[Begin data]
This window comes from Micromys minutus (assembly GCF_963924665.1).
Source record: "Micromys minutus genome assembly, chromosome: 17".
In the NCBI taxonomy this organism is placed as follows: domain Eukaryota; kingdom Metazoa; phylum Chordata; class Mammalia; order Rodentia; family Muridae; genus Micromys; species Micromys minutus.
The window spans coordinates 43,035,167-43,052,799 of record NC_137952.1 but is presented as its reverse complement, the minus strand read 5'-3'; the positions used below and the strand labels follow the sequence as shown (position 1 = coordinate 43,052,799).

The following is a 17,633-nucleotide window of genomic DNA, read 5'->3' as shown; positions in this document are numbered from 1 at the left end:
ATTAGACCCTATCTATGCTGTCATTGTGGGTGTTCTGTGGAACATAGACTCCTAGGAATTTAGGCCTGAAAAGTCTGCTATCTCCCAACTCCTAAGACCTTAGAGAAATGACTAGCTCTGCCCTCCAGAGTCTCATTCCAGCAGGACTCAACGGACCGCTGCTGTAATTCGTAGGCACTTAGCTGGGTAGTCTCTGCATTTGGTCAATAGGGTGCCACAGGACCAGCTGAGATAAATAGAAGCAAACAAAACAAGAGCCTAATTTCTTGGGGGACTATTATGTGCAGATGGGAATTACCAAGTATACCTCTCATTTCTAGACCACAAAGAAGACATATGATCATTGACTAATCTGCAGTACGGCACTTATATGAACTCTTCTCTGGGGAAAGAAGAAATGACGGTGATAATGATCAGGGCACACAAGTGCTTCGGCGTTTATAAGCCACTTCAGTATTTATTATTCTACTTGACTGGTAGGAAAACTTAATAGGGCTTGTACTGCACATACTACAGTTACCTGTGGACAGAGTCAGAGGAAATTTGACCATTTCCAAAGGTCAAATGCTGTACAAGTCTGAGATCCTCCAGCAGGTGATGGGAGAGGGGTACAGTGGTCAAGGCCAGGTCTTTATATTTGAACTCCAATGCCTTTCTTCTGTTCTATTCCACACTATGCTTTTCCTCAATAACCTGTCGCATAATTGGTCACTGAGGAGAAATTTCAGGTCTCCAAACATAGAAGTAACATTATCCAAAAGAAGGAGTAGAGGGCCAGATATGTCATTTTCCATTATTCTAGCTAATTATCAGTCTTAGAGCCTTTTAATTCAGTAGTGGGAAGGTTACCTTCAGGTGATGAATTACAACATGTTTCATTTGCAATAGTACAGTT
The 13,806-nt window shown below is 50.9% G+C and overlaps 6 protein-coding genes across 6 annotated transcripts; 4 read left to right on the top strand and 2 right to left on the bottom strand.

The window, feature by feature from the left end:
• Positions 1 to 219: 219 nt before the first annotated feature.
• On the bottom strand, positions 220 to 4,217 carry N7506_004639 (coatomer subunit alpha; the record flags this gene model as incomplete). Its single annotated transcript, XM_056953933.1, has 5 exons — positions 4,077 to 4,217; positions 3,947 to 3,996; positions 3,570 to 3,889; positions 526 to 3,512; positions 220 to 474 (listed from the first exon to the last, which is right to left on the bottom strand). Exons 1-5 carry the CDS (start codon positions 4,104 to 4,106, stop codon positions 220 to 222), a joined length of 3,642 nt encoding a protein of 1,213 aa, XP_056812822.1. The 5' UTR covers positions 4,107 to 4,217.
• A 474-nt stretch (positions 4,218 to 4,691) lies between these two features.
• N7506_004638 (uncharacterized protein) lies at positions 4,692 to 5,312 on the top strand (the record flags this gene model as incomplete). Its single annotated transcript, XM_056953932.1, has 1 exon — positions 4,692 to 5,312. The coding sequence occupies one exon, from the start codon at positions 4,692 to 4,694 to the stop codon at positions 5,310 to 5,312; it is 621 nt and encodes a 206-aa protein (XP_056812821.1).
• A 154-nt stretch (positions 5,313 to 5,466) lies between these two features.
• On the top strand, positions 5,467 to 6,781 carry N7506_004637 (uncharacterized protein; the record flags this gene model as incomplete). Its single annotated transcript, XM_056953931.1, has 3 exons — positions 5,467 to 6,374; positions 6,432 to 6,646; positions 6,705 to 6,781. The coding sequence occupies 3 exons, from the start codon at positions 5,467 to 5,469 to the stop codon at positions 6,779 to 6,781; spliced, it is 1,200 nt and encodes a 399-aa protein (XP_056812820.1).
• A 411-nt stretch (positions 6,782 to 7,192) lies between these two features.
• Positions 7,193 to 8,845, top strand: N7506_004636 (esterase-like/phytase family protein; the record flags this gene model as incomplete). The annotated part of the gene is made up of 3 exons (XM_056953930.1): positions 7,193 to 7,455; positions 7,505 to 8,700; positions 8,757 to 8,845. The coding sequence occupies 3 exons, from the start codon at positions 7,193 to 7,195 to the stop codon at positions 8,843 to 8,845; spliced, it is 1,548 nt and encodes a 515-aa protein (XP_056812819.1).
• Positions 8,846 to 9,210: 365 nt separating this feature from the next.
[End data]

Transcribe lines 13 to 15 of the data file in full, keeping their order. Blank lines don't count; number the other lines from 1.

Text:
• A 154-nt stretch (positions 5,313 to 5,466) lies between these two features.
• On the top strand, positions 5,467 to 6,781 carry N7506_004637 (uncharacterized protein; the record flags this gene model as incomplete). Its single annotated transcript, XM_056953931.1, has 3 exons — positions 5,467 to 6,374; positions 6,432 to 6,646; positions 6,705 to 6,781. The coding sequence occupies 3 exons, from the start codon at positions 5,467 to 5,469 to the stop codon at positions 6,779 to 6,781; spliced, it is 1,200 nt and encodes a 399-aa protein (XP_056812820.1).
• A 411-nt stretch (positions 6,782 to 7,192) lies between these two features.